Dorothy Day, Catholic Worker founder

Dorothy Day (1897 – 1980) was an American journalist, social activist, and Catholic convert born in Brooklyn. Day initially lived a bohemian lifestyle before gaining fame as a social activist after her conversion. She later became a key figure in the Catholic Worker Movement and earned a national reputation as a political radical. Day was an active journalist and wrote about her social activism. She was a suffragette, arrested many times for her activism and practiced civil disobedience. She established the Catholic Worker Movement, a pacifist movement that combines direct aid for the poor and homeless with nonviolent direct action on their behalf in the 1930s. She co-founded the Catholic Worker newspaper in 1933, and… Read More

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Lillian Wald, founder Visiting Nurse Service in NYC

Lillian D. Wald (1867 – 1940) was an American nurse, humanitarian and author. She was known for contributions to human rights and was the founder of American community nursing. She founded the Henry Street Settlement on the Lower East Side of Manhattan and the Visiting Nurse Service in the city.  After founding the Henry Street Settlement, she became an activist for the rights of women and minorities. She campaigned for suffrage and was a supporter of racial integration. She was involved in the founding of the NAACP. Ms. Wald was born in Ohio, but moved to Rochester NY with her family while she was… Read More

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Clayton Patterson, artist, photographer, videographer, historian

Clayton Patterson (born 1948) is a Canadian-born artist, photographer, videographer, member of the No! Art movement and folk historian. He moved to New York City in 1979 and focused almost exclusively on documenting the art, life and times of the Lower East Side in Manhattan. In 1972, his partner, Rensaa gave him his first camera and in 1980 he began photographing life in the Lower East Side of New York City. In 1985, Patterson began photographing kids from the neighborhood in front of his front door. Over the years, he has taken hundreds of photos, and displaying them on his “Hall of Fame” in… Read More

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Jacob Schiff, philanthropist

Jacob Henry Schiff (born Jakob Heinrich Schiff; 1847 – 1920) was a Jewish-American banker, businessman, and philanthropist. Among many other things, he helped finance the expansion of American railroads. He was born in Germany and migrated to the United States after the American Civil War and joined the firm Kuhn, Loeb & Co on Wall street. He became a naturalized citizen of the United States in September 1870 Mr. Schiff was the most well known and influential Jewish leader from 1880 to 1920 in what later became known as the “Schiff era”, grappling with all major Jewish issues and problems of the day, including the plight of Russian Jews under the Tsar, American and… Read More

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Augustus Ludlow, War of 1812

Augustus C. Ludlow (1 January 1792 – 13 June 1813) was an officer in the United States Navy during the War of 1812. He was born in Newburgh, New York and was appointed midshipman when he was 12. He received a commission to be a lieutenant at age 18. Ludlow was second in command to Captain James Lawrence on the USS Chesapeake during the ship’s engagement with HMS Shannon on June 1, 1813. It was to Ludlow that Lawrence said “Don’t give up the ship.” Both Ludlow and Lawrence were mortally wounded in that battle, and Ludlow died in Halifax, Nova Scotia on June 13, 1813. Lieutenant Ludlow was buried together with Captain James Lawrence and Lawrence’s widow, in the… Read More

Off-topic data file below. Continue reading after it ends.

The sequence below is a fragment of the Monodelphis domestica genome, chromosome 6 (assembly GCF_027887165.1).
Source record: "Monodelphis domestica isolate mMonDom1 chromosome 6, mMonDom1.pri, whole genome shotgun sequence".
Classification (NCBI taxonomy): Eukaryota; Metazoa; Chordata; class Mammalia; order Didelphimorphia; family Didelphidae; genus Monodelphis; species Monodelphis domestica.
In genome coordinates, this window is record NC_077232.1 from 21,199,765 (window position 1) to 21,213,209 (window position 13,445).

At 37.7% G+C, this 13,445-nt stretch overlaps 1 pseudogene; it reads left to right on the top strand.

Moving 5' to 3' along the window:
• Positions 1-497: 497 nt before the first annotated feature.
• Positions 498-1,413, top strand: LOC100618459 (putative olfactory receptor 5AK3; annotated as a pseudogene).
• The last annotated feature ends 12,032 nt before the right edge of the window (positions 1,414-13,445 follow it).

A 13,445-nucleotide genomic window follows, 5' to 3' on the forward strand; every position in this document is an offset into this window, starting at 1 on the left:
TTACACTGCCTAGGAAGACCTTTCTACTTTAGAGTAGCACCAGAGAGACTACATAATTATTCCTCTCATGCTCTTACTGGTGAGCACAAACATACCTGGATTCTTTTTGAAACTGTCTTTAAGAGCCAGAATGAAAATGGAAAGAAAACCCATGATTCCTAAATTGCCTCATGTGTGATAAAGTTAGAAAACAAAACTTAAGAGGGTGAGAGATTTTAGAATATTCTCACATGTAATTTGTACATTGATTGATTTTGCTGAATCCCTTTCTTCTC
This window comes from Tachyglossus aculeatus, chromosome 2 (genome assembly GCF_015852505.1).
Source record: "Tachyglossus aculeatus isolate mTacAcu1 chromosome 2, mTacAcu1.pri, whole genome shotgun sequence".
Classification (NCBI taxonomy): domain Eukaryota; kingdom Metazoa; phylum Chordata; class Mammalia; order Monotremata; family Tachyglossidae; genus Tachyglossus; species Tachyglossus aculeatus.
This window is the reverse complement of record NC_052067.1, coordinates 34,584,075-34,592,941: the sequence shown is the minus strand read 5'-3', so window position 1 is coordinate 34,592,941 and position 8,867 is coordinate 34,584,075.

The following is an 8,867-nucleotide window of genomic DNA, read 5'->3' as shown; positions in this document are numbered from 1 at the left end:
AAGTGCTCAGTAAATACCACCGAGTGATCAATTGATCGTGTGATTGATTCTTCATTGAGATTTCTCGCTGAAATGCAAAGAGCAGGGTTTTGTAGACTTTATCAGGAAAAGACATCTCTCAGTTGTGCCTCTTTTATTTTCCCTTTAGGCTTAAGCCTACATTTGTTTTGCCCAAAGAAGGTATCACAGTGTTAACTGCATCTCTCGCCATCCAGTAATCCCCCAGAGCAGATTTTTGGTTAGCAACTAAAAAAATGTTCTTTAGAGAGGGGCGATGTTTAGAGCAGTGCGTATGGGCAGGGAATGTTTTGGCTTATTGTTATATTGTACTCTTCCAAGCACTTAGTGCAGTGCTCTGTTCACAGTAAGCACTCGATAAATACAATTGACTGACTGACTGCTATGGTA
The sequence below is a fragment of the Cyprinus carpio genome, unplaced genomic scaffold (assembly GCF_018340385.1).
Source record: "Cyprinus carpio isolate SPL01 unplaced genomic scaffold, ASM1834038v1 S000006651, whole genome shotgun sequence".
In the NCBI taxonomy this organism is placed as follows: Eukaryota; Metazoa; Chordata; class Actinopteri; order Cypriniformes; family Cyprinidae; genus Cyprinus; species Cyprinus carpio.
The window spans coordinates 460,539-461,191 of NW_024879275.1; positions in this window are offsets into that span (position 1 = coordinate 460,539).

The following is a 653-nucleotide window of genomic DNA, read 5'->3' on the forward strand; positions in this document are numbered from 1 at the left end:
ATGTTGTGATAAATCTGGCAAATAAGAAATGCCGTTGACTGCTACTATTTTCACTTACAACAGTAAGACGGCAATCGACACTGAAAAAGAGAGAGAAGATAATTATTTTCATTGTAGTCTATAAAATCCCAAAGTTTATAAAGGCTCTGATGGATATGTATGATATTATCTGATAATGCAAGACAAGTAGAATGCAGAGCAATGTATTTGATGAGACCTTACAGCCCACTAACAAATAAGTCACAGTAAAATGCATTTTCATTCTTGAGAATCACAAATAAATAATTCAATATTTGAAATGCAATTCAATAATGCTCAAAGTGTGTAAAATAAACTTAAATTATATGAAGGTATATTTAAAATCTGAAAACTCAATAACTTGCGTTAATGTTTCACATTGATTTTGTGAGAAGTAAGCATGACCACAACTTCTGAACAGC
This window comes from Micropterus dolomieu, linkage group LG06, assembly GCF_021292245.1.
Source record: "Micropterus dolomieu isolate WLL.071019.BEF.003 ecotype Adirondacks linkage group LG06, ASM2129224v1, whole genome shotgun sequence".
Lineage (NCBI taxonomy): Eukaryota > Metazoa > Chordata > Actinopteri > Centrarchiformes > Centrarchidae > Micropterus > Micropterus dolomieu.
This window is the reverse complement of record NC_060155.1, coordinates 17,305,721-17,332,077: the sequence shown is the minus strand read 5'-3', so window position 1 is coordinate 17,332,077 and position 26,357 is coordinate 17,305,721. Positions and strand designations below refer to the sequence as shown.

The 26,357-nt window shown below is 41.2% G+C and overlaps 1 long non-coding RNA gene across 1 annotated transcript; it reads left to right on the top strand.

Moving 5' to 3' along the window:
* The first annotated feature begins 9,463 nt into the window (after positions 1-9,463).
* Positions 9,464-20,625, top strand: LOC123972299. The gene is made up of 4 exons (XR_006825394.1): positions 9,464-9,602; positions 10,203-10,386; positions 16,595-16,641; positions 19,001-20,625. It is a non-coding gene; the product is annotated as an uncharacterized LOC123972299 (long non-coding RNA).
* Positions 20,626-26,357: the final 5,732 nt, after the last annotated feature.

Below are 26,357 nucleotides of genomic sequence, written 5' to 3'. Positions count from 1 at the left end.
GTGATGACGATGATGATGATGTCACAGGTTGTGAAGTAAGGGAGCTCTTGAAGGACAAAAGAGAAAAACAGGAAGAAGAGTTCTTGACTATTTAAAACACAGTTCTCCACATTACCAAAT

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Alexander Sender Jarmulowsky, founder bank and synagogue

Alexander Sender Jarmulowsky (1841-1912) was born in Russia, in an area that is now part of Poland and moved to the United States in 1873. He rose from being a penniless orphan at age 3 to becoming a Talmud prodigy to ending his life as a wealthy Lower East Side banker and “macher.” Mr. Jarmulowsky bought steam ship tickets in bulk and sold them to other immigrants at a reduced price prior to his family moving from Germany to the United States. Once in NYC, he opened an office at 54 Canal Street, an immigrant “bank” that provided a place for… Read More

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Louis Allmendinger, architect, Mathews Model Flats

Louis Allmendinger, architect, designed and developed housing  in 1908 and 1911, setting the standard for future tenement construction. The homes  are characterized by three-story tenement buildings featuring yellow and orange Kreischer-brick facades, stone details, pressed-metal cornices, and ironwork at the stoops and area-ways. They are prevalent in Long Island City, Ridgewood and Woodside Queens. The buildings, known as “Mathews Model Flats,”  (built by Gustave X. Matthews) at a cost of $8000 each. They constituted better-quality housing than previous tenement models, providing larger rooms and private bathrooms. The tenements attracted working-class German immigrants from nearby Bushwick, Williamsburg, and the Lower East… Read More

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